Johnny had to his credit over 100 albums and 36 feature films, the most well known of the latter being “THE RAILWAY CHILDREN”, for which he received a British Academy Film & TV Arts Nomination, and “DULCIMA”, for which he conducted the Royal Philharmonic Orchestra.  He composed and arranged the music for the American TV children’s series “Spider-man and his Amazing Friends”, Dungeons & Dragons”, and “The Incredible Hulk”.  He was also composer of the incidental music and arranger of all the music for “The Transformers” and "G.I.Joe”.  All the series have been shown on worldwide television.


During the 70’s Johnny was a frequent contributor to BBC Radio 2 programmes such as “Open House”, Top Tunes”, “After Seven”, The Terry Wogan Show”, The Tony Branson Show”, “The Late Night Extra”, “Music To Midnight” and “Charlie Chester’s Sunday Soapbox”, either with his own orchestra or conducting one of the Radio orchestras.  He can still be heard on BBC National and Local Radio.  Tracks from his albums with THE JOHNNY DOUGLAS ORCHESTRA and THE JOHNNY DOUGLAS STRINGS are frequently played on the various easy listening programmes.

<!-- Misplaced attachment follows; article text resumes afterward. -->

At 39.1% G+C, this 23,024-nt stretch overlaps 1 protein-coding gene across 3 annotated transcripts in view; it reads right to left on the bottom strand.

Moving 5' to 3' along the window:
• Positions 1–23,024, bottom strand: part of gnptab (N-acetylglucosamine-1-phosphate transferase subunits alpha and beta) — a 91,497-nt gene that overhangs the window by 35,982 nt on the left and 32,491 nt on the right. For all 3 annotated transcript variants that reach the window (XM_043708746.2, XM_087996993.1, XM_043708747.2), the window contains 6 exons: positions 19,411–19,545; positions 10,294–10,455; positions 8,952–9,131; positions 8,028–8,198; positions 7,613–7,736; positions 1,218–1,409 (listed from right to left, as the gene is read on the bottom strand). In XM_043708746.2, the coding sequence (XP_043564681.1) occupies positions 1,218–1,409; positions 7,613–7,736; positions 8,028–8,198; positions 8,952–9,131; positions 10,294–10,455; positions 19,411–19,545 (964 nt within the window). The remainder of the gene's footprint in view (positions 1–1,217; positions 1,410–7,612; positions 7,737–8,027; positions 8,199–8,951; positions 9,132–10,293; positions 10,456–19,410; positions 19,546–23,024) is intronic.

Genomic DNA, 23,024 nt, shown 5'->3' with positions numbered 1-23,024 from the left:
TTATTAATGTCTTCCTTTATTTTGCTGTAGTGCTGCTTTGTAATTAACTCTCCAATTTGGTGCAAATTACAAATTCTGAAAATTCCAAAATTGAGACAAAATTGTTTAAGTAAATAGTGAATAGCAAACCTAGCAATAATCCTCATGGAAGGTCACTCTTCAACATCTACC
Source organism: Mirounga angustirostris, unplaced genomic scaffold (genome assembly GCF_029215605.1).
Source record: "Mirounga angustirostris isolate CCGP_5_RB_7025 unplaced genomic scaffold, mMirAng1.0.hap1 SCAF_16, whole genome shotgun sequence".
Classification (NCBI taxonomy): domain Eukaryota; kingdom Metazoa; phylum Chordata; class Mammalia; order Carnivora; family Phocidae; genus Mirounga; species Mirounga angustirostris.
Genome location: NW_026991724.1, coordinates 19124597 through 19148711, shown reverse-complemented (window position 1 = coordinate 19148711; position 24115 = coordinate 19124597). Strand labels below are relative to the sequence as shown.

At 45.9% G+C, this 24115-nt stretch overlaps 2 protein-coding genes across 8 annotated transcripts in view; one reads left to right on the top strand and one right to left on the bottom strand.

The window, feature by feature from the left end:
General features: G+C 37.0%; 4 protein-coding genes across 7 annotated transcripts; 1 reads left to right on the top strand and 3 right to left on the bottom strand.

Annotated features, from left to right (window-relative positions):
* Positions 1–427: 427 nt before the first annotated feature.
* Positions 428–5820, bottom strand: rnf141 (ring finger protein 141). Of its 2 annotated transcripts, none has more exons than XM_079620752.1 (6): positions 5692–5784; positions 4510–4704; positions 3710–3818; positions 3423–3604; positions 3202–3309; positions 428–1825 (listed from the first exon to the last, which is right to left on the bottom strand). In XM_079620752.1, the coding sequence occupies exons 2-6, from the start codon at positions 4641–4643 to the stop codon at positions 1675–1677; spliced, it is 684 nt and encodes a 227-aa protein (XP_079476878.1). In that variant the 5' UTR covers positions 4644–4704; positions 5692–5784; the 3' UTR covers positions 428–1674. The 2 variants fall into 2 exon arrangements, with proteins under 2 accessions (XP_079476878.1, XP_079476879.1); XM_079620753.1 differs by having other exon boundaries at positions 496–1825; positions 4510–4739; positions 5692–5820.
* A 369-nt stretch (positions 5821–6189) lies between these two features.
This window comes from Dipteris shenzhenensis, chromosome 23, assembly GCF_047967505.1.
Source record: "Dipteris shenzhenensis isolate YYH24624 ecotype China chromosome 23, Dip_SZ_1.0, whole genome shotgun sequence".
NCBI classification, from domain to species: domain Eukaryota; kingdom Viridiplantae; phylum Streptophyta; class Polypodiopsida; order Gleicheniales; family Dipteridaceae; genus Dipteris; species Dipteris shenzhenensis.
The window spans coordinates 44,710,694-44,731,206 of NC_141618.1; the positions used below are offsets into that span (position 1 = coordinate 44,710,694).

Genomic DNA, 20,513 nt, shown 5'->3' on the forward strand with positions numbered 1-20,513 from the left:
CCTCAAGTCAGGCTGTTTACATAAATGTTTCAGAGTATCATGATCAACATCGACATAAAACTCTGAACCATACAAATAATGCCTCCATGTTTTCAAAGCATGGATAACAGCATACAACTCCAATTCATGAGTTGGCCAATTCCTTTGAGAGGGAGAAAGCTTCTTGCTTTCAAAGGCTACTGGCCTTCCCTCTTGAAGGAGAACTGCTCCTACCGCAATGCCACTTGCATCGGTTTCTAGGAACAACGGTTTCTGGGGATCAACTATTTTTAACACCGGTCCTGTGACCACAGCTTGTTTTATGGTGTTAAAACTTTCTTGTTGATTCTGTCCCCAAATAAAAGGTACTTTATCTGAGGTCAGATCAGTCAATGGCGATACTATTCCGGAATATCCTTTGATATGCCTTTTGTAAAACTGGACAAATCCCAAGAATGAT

In 1983 Johnny started his own record label – DULCIMA, producing top quality digitally recorded easy listening albums with different artists and with his own orchestra.  At the end of 1999 he completed his first classical composition - a symphonic poem.  It is a light classical work with three movements, entitled “The Conquest”.  The work was recorded for the DULCIMA label and was highly acclaimed by musicians, colleagues and radio presenters.  This encouraged him to write a sequel, another symphonic poem entitled “The Aftermath”, as well as a descriptive composition for solo flute entitled “The Blue Damsel-fly”.  These compositions are available on an album of new classical works entitled “Johnny Douglas in Concert”, with the Dulcima Symphony Orchestra, released on the DULCIMA label on compact disc only – DLCD 117.